By Denny Hilton
On this day in 1959, a nightclub opened its doors in the quiet city of Aachen, West Germany, and a small revolution in music took place. The Scotch-Club was similar to many restaurant-cum-dancehalls of the time, with one exception: rather than hire a live band to provide the entertainment, its owner decided instead to install a record player. The immediate effect on the clientele was anticlimactic, and the innovation might have failed altogether, had it not been for a young reporter who was covering the opening night. Fuelled by whiskey, Klaus Quirini impulsively stepped up to the decks and galvanized the bored crowd by selecting and introducing each of the records. In doing so, he later claimed to have become the world’s first ever nightclub DJ.
More interestingly, the Scotch-Club appears to be one of the earliest recognisable examples of a modern disco. There were DJs before, of course—evidence for the terms disc jockey, deejay, and DJ goes back to radio presenters of the early 1940s—but Quirini’s quick-thinking located the activity on the dancefloor in a new form of venue-specific, DJ-mediated live entertainment.
Discotheque entered the English language at around the same time that the Scotch-Club was refining the concept. There were discothèques before 1959, but of a different sort: the word is a borrowing from French meaning a ‘library of phonograph records’, formed after bibliotheque. This was already current in English in the 1950s, and the French version was being used as a proper name by various nightclubs in Paris, where dancehalls had resorted to playing records publicly as a result of restrictions imposed during Nazi occupation in the early ‘40s. The name naturally became associated with the actual venues themselves, and the English sense of ‘a nightclub’ arrives in this context in a 1960 magazine article about the Left Bank:
1960 Atlantic Sept. 46/2 Since this is a discothèque, jazz is blaring from the walls and record sleeves are scattered about.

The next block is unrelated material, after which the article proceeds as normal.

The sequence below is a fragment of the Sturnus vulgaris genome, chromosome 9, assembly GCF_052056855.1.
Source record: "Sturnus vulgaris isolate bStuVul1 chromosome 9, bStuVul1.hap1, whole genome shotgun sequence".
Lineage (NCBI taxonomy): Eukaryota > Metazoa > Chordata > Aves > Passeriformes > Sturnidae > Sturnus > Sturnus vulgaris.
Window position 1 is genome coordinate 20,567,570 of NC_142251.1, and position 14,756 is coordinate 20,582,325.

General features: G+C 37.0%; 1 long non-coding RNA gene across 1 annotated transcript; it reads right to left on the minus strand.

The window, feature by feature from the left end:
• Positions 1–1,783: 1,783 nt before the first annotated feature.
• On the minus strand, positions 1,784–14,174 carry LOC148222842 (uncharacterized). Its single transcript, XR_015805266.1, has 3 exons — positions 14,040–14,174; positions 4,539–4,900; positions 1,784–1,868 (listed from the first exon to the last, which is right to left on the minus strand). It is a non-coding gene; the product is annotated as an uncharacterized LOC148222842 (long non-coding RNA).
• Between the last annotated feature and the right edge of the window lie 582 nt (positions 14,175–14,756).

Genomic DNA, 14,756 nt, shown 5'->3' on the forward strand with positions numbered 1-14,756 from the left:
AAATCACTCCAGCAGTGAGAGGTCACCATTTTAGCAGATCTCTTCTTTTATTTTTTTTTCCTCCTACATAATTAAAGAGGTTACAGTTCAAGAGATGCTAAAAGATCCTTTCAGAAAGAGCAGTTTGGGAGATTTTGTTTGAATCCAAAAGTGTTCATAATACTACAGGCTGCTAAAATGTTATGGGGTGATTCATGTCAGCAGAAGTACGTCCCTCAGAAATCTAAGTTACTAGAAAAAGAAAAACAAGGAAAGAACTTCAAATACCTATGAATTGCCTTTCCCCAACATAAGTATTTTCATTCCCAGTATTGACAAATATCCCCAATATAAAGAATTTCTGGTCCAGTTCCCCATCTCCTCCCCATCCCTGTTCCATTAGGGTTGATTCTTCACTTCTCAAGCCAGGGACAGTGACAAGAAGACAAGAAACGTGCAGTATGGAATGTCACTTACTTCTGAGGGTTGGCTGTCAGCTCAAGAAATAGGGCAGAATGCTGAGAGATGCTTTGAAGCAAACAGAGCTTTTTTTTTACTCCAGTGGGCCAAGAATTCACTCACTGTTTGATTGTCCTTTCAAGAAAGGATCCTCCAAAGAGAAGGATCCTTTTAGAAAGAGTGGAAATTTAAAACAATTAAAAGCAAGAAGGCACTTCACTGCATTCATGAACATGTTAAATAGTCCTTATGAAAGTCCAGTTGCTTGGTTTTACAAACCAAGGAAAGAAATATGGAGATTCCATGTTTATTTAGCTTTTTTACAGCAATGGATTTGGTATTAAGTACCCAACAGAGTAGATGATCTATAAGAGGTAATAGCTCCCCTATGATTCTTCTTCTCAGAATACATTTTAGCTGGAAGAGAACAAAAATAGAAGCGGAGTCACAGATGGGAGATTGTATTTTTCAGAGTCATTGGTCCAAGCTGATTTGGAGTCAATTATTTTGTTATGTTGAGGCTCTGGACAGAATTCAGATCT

New words often inspire a period of heady inventiveness during their first surge of popularity, and people were quick to play with discotheque. In America, where Parisian style dominated the haut monde, it was immediately compounded by the press, who raved about the European discotheque trend for discotheque dancing. The world of fashion was particularly taken, one newspaper coining a rare adjective to describe a racy see-through outfit as ‘definitely discotheque’.
Then, in the summer of 1964, a short sleeveless dress known as the discotheque dress enjoyed a brief craze. It was designed to allow freedom of movement while dancing (ideally in sultry Left Bank clubs), and for a brief moment, before the ‘nightclub’ sense of the word prevailed, the dress itself was simply called a discotheque:
1964 Oakland (California) Tribune 9 July The best little discotheque we have yet seen is in the Miss Troy collection.
Which raises the intriguing possibility that for a short time in the early sixties, women might have gone out to dance in discotheques wearing discotheques.
This curious double meaning is a good example of the sort of excited confusion that can attend the birth of a new word, when various usages jostle for attention. Adding to the mix was the coincidental shortening of discotheque to disco, so that the discotheque dress correspondingly slimmed down to both disco dress and disco—especially among the ‘fashion-hep’ (or ‘hip’):
1964 Salt Lake (Utah) Tribune 12 July 4w/3 The ‘disco’ to the fashion-hep means a short, bare-topped dress whose main ingredient is that it must swing.
Swinging into view in this form, it provides the earliest evidence yet found for our word disco, and it isn’t until two months after this quote that the sense of ‘a nightclub’ is attested:
1964 Playboy Sept. 56/2 Los Angeles has emerged with the biggest and brassiest of the discos.
So, was a disco really a dress, before it was a nightclub? This isn’t such an incredible idea: the term discotheque dress is cumbersome and benefits from abbreviation, so it’s plausible that it inspired the simplified disco dress, which went on to influence a more general use of disco. But this progression seems overly deliberate. It’s far more likely that there is undiscovered evidence out there somewhere for disco being used to mean ‘a nightclub’ before it meant ‘a dress’.
Editors at the OED think so, too. We’ve featured disco as part of OED Appeals—a new initiative to involve the public in tracing the history of words—in the hope that someone might be able to help solve the problem.
The Oxford English Dictionary (OED) is widely regarded as the accepted authority on the English language. It is an unsurpassed guide to the meaning, history, and pronunciation of 600,000 words— past and present—from across the English-speaking world. As a historical dictionary, the OED is very different from those of current English, in which the focus is on present-day meanings. You’ll still find these in the OED, but you’ll also find the history of individual words, and of the language—traced through 3 million quotations, from classic literature and specialist periodicals to films scripts and cookery books. The OED started life more than 150 years ago. Today, the dictionary is in the process of its first major revision. Updates revise and extend the OED at regular intervals, each time subtly adjusting our image of the English language.
Image credit: Image of disco dress via Access Newspaper Archives under the Fair Use Policy.